STATEWIDE – Part I of Chain Reaction showed how genealogy databases can bring police one step closer to solving cold cases.
But how exactly can law enforcement use these tools, and if you’ve taken a DNA test, should you be concerned about your privacy?
“Pandora’s Box has been opened,” said Peter Smith, a genealogist.
DNA tests aren’t just solving mysteries in your family tree.
“DNA is the future,” said Smith, who is also the president of the Maine Genealogical Society.
Smith says while most people taking DNA tests want to find out more about their relatives or ethnicity, they could also be helping authorities solve cold cases. It’s something he and members of his DNA interest group support.
“If we had a family member that was a victim of a crime, especially of a terrible crime, I would want that person brought to justice,” Smith said. “And I would hope that anyone could use any tool available to catch them.”
Kimberly McLaughlin agrees.
She hopes the new method can be used to track down the person who killed her cousin, Pamela Campbell, nearly four decades ago.
“If this voluntary database opens up opportunities, then let’s do it,” said McLaughlin.
But some worry about the possible violations of privacy in using a genealogy database for law enforcement purposes.
“There’s always that worry that someone’s going to get a hold of your data,” said McLaughlin.
At the Maine State Police Crime Lab, Lieutenant Scott Gosselin says some of those concerns stem from misconceptions about how police access the databases.
He says state authorities can only search through the state and federal Combined DNA Index Systems, or CODIS. When it comes to consulting a genealogy database, police abide by the same rules as anyone else.
“We could upload a profile for a cost to a particular company to do that,” said Lt. Gosselin. “It’s nothing we have access to here in the state of Maine, it’s nothing that we have a back channel hallway (to.)”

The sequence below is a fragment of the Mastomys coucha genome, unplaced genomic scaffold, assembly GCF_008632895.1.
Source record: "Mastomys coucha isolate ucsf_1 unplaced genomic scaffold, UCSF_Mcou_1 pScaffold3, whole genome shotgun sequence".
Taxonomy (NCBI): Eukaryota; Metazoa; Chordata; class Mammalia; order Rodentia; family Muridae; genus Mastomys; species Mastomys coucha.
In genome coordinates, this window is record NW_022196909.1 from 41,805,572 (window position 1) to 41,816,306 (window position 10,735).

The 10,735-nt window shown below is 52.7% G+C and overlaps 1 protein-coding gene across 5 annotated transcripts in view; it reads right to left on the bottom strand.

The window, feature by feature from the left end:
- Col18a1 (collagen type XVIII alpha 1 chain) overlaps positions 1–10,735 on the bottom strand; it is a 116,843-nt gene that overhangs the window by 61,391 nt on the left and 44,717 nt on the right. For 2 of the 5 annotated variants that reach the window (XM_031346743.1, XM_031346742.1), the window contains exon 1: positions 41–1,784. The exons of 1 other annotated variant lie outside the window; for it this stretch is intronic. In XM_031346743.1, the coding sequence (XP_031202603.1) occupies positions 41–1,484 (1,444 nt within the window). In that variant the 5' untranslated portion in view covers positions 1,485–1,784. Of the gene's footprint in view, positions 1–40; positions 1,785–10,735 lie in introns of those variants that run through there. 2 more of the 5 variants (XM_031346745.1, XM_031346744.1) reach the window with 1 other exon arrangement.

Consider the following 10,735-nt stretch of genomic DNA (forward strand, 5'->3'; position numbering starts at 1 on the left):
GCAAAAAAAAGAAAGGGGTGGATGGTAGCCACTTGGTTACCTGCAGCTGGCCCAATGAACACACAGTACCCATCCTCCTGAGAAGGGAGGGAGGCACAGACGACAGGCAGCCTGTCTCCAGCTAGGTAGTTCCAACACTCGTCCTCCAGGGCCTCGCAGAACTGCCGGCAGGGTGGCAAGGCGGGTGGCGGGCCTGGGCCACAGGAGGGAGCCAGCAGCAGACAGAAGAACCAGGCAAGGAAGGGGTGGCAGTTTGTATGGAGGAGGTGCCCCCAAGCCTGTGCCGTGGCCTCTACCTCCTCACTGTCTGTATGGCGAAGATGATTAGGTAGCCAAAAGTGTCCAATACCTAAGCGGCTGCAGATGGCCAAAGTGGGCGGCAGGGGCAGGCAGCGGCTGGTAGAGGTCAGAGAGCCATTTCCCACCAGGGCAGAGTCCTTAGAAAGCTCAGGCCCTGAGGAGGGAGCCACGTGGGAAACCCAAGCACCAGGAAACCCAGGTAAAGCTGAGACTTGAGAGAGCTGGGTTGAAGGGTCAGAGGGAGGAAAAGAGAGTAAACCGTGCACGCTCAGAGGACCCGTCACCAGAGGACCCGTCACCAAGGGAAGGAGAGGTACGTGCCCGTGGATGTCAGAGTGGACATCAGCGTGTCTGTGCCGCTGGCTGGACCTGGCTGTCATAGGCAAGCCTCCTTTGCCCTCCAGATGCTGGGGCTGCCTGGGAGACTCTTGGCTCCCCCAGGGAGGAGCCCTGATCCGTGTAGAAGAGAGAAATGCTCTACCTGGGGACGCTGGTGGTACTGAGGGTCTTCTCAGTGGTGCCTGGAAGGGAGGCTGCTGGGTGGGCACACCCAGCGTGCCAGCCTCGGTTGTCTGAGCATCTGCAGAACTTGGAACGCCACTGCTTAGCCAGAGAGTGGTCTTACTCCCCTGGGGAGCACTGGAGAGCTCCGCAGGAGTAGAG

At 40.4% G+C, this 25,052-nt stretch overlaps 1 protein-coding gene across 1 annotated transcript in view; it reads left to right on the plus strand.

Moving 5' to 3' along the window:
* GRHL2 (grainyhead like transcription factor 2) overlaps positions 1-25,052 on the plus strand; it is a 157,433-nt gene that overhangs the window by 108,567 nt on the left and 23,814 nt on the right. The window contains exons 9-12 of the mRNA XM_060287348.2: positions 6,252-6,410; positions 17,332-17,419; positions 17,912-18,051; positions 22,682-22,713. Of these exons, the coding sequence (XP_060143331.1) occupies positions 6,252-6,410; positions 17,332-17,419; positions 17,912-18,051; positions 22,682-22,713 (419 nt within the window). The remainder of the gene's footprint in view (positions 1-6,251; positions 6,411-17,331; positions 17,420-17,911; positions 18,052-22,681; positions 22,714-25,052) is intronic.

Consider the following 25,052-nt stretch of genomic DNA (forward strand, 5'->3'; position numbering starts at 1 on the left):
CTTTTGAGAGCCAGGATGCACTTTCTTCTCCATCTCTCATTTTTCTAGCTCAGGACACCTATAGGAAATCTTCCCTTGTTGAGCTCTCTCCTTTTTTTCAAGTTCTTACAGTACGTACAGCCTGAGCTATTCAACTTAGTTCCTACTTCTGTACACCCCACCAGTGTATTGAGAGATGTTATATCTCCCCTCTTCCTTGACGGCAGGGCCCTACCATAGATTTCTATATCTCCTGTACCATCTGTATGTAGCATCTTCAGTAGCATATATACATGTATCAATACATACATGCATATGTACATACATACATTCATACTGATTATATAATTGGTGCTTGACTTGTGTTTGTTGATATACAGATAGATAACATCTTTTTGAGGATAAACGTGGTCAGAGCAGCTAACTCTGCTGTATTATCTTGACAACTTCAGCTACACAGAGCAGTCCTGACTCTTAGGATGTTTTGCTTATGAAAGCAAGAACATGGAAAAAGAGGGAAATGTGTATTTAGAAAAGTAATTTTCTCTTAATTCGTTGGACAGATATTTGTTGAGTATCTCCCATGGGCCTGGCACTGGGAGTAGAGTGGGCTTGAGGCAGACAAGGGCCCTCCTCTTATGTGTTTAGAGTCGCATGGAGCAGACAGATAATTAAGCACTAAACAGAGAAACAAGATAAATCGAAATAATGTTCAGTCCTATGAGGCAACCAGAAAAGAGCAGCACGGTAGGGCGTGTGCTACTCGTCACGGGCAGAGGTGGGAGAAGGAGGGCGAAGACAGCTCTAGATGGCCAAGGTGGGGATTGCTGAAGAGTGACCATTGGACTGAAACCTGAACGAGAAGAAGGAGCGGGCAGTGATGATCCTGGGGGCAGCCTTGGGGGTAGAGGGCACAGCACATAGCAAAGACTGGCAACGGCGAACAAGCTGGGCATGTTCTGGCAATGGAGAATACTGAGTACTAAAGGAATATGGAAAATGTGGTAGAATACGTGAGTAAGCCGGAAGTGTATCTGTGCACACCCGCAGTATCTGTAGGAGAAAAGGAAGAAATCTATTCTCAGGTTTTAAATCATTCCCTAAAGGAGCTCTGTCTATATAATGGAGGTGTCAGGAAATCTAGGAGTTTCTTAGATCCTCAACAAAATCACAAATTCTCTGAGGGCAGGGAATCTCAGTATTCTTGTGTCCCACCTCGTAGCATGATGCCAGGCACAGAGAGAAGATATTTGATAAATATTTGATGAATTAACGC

A genealogy database may help identify suspects, but police say finding a partial match doesn’t completely replace traditional investigative techniques.
“You can’t then go ahead and arrest somebody,” said Alicia Wilcox, PhD, a Husson forensic science professor who also worked for the state police. “But that would be an avenue for maybe an interview, possible search warrants.”
“Those databases and those different techniques and even CODIS aren’t really effective if you don’t have a good DNA profile,” said Lt. Gosselin.
According to Smith, the databases are voluntary, meaning your data will only show up on sites like Ancestry.com or 23andMe if you submit it yourself.
Smith says each genealogy site uses DNA differently, and it’s important to know a company’s rules before you sign up.
“Most people just clink accept and go on,” Smith said. “You do have to keep that in mind, that there are different privacy rules that are in those fine print details.”
Those rules are constantly being adapted.
Just this week, the popular genealogy database GEDMatch, which has been used in dozens of cases, announced it’s giving users a choice to opt in to letting police access their data.
Smith suspects more changes are on the way.
“DNA is advancing faster than the laws or the rules that need to be applied,” Smith said.
But for the most part, both law enforcement and genealogists are optimistic.
“It’s something that’s opened up the field of investigation,” Wilcox said.
It’s providing a glimmer of hope, that could finally bring justice to Pamela Campbell and her family.
“I would love to see the murderer caught that killed my cousin,” McLaughlin said. “Sometimes things work out well, sometimes they don’t, but I don’t know, it’s all in the search.”